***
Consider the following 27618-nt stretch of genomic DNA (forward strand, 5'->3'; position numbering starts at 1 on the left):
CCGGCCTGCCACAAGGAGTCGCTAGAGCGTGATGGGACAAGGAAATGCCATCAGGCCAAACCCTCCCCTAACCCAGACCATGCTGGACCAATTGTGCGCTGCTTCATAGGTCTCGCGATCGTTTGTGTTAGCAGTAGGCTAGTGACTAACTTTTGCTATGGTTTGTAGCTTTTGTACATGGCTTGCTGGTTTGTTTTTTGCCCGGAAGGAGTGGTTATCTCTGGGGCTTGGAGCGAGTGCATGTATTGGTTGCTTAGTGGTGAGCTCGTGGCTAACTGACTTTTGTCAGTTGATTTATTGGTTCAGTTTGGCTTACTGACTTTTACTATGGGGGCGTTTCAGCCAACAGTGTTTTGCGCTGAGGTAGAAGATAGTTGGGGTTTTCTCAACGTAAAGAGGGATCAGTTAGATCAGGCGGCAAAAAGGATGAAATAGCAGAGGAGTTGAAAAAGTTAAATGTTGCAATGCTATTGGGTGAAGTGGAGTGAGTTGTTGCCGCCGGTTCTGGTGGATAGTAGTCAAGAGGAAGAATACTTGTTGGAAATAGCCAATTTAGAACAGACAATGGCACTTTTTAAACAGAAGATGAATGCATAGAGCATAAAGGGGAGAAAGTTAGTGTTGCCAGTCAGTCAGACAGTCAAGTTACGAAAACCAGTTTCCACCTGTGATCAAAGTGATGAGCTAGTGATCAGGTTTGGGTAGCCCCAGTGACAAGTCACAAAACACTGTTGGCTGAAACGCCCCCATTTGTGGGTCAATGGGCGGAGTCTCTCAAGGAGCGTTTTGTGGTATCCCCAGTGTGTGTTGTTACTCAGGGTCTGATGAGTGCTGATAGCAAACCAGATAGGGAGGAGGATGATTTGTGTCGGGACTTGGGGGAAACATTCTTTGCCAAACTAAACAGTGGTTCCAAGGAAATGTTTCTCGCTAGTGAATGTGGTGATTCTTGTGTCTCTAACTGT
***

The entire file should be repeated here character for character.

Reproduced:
Consider the following 27618-nt stretch of genomic DNA (forward strand, 5'->3'; position numbering starts at 1 on the left):
CCGGCCTGCCACAAGGAGTCGCTAGAGCGTGATGGGACAAGGAAATGCCATCAGGCCAAACCCTCCCCTAACCCAGACCATGCTGGACCAATTGTGCGCTGCTTCATAGGTCTCGCGATCGTTTGTGTTAGCAGTAGGCTAGTGACTAACTTTTGCTATGGTTTGTAGCTTTTGTACATGGCTTGCTGGTTTGTTTTTTGCCCGGAAGGAGTGGTTATCTCTGGGGCTTGGAGCGAGTGCATGTATTGGTTGCTTAGTGGTGAGCTCGTGGCTAACTGACTTTTGTCAGTTGATTTATTGGTTCAGTTTGGCTTACTGACTTTTACTATGGGGGCGTTTCAGCCAACAGTGTTTTGCGCTGAGGTAGAAGATAGTTGGGGTTTTCTCAACGTAAAGAGGGATCAGTTAGATCAGGCGGCAAAAAGGATGAAATAGCAGAGGAGTTGAAAAAGTTAAATGTTGCAATGCTATTGGGTGAAGTGGAGTGAGTTGTTGCCGCCGGTTCTGGTGGATAGTAGTCAAGAGGAAGAATACTTGTTGGAAATAGCCAATTTAGAACAGACAATGGCACTTTTTAAACAGAAGATGAATGCATAGAGCATAAAGGGGAGAAAGTTAGTGTTGCCAGTCAGTCAGACAGTCAAGTTACGAAAACCAGTTTCCACCTGTGATCAAAGTGATGAGCTAGTGATCAGGTTTGGGTAGCCCCAGTGACAAGTCACAAAACACTGTTGGCTGAAACGCCCCCATTTGTGGGTCAATGGGCGGAGTCTCTCAAGGAGCGTTTTGTGGTATCCCCAGTGTGTGTTGTTACTCAGGGTCTGATGAGTGCTGATAGCAAACCAGATAGGGAGGAGGATGATTTGTGTCGGGACTTGGGGGAAACATTCTTTGCCAAACTAAACAGTGGTTCCAAGGAAATGTTTCTCGCTAGTGAATGTGGTGATTCTTGTGTCTCTAACTGT